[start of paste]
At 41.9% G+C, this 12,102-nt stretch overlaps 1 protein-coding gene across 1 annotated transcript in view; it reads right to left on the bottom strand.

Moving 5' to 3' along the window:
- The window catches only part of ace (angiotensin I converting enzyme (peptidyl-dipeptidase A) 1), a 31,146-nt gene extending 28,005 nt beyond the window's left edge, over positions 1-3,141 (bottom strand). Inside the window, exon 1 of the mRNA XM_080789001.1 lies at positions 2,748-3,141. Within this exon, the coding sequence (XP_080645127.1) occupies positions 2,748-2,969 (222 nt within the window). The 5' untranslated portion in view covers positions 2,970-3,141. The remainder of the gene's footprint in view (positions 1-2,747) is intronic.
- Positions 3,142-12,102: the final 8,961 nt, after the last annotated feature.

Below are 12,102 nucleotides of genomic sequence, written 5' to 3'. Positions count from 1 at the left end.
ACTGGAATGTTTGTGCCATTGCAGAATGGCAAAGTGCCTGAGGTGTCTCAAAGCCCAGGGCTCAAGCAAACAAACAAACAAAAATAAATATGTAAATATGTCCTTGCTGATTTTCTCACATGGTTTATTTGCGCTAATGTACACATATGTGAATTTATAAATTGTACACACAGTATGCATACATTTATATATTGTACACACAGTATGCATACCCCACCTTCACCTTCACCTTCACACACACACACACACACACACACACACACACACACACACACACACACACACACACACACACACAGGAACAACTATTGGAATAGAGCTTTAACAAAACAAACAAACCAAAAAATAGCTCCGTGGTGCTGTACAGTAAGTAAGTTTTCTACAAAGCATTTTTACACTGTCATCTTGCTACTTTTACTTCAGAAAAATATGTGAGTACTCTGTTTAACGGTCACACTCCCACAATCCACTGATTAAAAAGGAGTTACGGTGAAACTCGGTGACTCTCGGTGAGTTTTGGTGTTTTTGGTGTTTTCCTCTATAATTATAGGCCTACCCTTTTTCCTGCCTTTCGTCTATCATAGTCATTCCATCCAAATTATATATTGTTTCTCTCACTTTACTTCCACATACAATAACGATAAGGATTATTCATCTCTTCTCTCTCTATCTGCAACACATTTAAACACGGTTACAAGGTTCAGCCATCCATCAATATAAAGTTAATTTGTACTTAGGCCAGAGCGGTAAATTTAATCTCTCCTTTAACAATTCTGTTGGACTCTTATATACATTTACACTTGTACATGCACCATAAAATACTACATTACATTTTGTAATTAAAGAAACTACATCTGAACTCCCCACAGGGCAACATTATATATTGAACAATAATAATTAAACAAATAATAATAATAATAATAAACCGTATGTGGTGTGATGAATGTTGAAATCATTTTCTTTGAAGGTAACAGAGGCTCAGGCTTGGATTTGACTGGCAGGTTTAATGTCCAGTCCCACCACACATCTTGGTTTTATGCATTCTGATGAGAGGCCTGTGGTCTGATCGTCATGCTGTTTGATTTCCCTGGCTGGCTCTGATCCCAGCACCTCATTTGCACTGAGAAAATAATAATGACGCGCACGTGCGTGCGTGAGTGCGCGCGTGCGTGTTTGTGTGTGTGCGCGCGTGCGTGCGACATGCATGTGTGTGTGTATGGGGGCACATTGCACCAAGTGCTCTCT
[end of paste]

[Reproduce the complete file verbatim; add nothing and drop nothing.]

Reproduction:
At 41.9% G+C, this 12,102-nt stretch overlaps 1 protein-coding gene across 1 annotated transcript in view; it reads right to left on the bottom strand.

Moving 5' to 3' along the window:
- The window catches only part of ace (angiotensin I converting enzyme (peptidyl-dipeptidase A) 1), a 31,146-nt gene extending 28,005 nt beyond the window's left edge, over positions 1-3,141 (bottom strand). Inside the window, exon 1 of the mRNA XM_080789001.1 lies at positions 2,748-3,141. Within this exon, the coding sequence (XP_080645127.1) occupies positions 2,748-2,969 (222 nt within the window). The 5' untranslated portion in view covers positions 2,970-3,141. The remainder of the gene's footprint in view (positions 1-2,747) is intronic.
- Positions 3,142-12,102: the final 8,961 nt, after the last annotated feature.

Below are 12,102 nucleotides of genomic sequence, written 5' to 3'. Positions count from 1 at the left end.
ACTGGAATGTTTGTGCCATTGCAGAATGGCAAAGTGCCTGAGGTGTCTCAAAGCCCAGGGCTCAAGCAAACAAACAAACAAAAATAAATATGTAAATATGTCCTTGCTGATTTTCTCACATGGTTTATTTGCGCTAATGTACACATATGTGAATTTATAAATTGTACACACAGTATGCATACATTTATATATTGTACACACAGTATGCATACCCCACCTTCACCTTCACCTTCACACACACACACACACACACACACACACACACACACACACACACACACACACACACACACACACAGGAACAACTATTGGAATAGAGCTTTAACAAAACAAACAAACCAAAAAATAGCTCCGTGGTGCTGTACAGTAAGTAAGTTTTCTACAAAGCATTTTTACACTGTCATCTTGCTACTTTTACTTCAGAAAAATATGTGAGTACTCTGTTTAACGGTCACACTCCCACAATCCACTGATTAAAAAGGAGTTACGGTGAAACTCGGTGACTCTCGGTGAGTTTTGGTGTTTTTGGTGTTTTCCTCTATAATTATAGGCCTACCCTTTTTCCTGCCTTTCGTCTATCATAGTCATTCCATCCAAATTATATATTGTTTCTCTCACTTTACTTCCACATACAATAACGATAAGGATTATTCATCTCTTCTCTCTCTATCTGCAACACATTTAAACACGGTTACAAGGTTCAGCCATCCATCAATATAAAGTTAATTTGTACTTAGGCCAGAGCGGTAAATTTAATCTCTCCTTTAACAATTCTGTTGGACTCTTATATACATTTACACTTGTACATGCACCATAAAATACTACATTACATTTTGTAATTAAAGAAACTACATCTGAACTCCCCACAGGGCAACATTATATATTGAACAATAATAATTAAACAAATAATAATAATAATAATAAACCGTATGTGGTGTGATGAATGTTGAAATCATTTTCTTTGAAGGTAACAGAGGCTCAGGCTTGGATTTGACTGGCAGGTTTAATGTCCAGTCCCACCACACATCTTGGTTTTATGCATTCTGATGAGAGGCCTGTGGTCTGATCGTCATGCTGTTTGATTTCCCTGGCTGGCTCTGATCCCAGCACCTCATTTGCACTGAGAAAATAATAATGACGCGCACGTGCGTGCGTGAGTGCGCGCGTGCGTGTTTGTGTGTGTGCGCGCGTGCGTGCGACATGCATGTGTGTGTGTATGGGGGCACATTGCACCAAGTGCTCTCT